The most interesting book I read is “The Hare with Amber Eyes” by Edmund de Waal. Highly recommended, de Waal, English potter, traces his family back through almost two centuries. His father’s mother, Elizabeth, was an Ephrussi. This name may mean as little to you as it did to me, but the Ephrussi family was one of Europe’s wealthiest Jewish families until the family and it’s wealth was destroyed during the Second World War. The earliest traced Ephrussi ancestor was born in Berdichev, one of the largest majority Jewish cities in the Russian pale of settlement, now in the Ukraine. He left Berdichev for Odessa, where he established what became the city’s largest grain shipping business, and his children (like the children of the original Rothschild) were sent to various parts of Europe to represent the company. They expanded the family business well beyond grain shipping, and into banking and other financial activities, eventually become major players amongst the many rich and highly cultivated Jewish families in such places as Paris and, especially Vienna.
The book traces the family’s history through a unique prism, by tracing a collection of over 200 Japanese netsuke, small sculpted pieces, including a hare with amber eyes, originally given to one of the Paris Ephrussis as a wedding present, coming into the possession of the very wealthy Viennese Ephrussis who lived in one of the largest homes on Vienna’s Ringstrasse, then to the author’s uncle, a man who never married and spent most of his career in Japan, and finally, through a gift of his uncle’s long time partner after his uncle’s death, to the author.
A fascinating family story, and an equally fascinating (and tragic) social history. As I said, highly recommended.
I read two other books, as well. The first, called “Address Unknown”, by Katherine Kressmann Taylor is a short book (hardly longer than a longish short story) in letter form, originally published in 1938. The letters are between two old friends and business partners, both German (one Jewish/one Gentile), who have moved their gallery from Germany to the United States. The gentile German decides to move back to Germany in the 1930s, at the time, of course, when the Nazis take over the country, and becomes colder and colder to his Jewish good friend and partner until he stops answering his letters altogether. As a literary work, I didn’t think that much of the book, and from the perspective of 2012, there wasn’t much new in it. In 1938, when first published, however, this series of fictional letters was more unique and quite prescient. Interesting to know that it existed (and was widely read and discussed); not that interesting to read it today (but it takes very little time to do so).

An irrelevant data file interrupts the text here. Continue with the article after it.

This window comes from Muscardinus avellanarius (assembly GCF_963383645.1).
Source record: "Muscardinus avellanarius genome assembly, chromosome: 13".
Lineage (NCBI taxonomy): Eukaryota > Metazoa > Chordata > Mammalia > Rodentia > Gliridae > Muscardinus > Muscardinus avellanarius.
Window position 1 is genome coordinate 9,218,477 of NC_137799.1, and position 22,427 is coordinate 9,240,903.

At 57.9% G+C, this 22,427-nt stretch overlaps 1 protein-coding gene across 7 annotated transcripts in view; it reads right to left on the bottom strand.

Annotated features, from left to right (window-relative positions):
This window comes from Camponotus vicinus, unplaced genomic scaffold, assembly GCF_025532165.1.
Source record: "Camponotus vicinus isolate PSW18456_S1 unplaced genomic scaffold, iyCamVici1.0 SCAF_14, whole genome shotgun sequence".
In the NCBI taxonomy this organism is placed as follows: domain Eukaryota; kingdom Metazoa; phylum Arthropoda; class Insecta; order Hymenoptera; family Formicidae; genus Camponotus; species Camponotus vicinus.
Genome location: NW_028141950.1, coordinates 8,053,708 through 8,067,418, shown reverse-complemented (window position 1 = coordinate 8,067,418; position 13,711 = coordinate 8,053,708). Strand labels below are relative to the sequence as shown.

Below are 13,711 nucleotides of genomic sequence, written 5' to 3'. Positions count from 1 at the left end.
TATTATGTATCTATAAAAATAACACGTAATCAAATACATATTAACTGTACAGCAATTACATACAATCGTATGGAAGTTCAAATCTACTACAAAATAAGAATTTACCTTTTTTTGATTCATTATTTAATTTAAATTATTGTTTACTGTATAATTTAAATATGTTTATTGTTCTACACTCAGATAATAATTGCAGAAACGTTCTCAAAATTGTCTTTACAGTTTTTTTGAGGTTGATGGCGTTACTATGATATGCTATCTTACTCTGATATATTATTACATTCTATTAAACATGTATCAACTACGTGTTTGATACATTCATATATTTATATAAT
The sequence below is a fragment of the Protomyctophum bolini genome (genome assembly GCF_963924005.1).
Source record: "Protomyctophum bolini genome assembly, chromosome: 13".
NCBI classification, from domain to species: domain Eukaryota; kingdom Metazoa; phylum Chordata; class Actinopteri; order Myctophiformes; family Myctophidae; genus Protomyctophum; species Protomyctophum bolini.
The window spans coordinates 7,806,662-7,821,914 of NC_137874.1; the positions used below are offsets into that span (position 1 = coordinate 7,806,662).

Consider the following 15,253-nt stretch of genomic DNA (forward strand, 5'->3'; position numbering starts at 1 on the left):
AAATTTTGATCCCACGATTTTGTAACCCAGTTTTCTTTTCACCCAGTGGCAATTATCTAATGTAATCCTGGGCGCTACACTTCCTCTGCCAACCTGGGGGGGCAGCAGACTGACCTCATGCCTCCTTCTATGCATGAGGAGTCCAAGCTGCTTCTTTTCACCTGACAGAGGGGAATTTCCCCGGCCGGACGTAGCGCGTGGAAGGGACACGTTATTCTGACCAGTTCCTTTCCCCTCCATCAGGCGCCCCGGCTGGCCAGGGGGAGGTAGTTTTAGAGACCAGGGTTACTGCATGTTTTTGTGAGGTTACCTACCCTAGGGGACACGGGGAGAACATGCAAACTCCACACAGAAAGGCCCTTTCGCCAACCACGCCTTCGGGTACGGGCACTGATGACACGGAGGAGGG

The other book, even less read today, is called “Serving Lithuania” by a Lithuanian/American named J.K. Valiunas. Valiunas, a refugee who was very successful in his American business career, became a leader of the Lithuanian movement in the United States (and to some extent world wide) during the period following World War II, when Lithuania was a constituent republic within the USSR (prior to regaining independence in the early 1990s). The book was privately printed, and therefore not widely circulated. The first part of the book provides a narrative history of Lithuania and the Lithuanian people from the conversion to Christianity, through their ties with Poland and, after the Polish partitions, with Russia, the tragedy of the First World War, the twenty year life of the inter-war independent Lithuanian state (which included its difficulties with Russia over sovereignty over Vilnius, and with Germany over the city now called Klaipeda and then called Memel), and the unthinkable tragedies of the Second World War and early Soviet occupation. I thought this section to be extremely clear and well written. The remainder of the book, about the attempts to keep the Lithuanian diaspora focused on the country’s eventual freedom, was less interesting to me, but would be of obvious interest to those for whom that movement was important. I no longer have my copy of this book; it is winging its way to Lithuania as I write.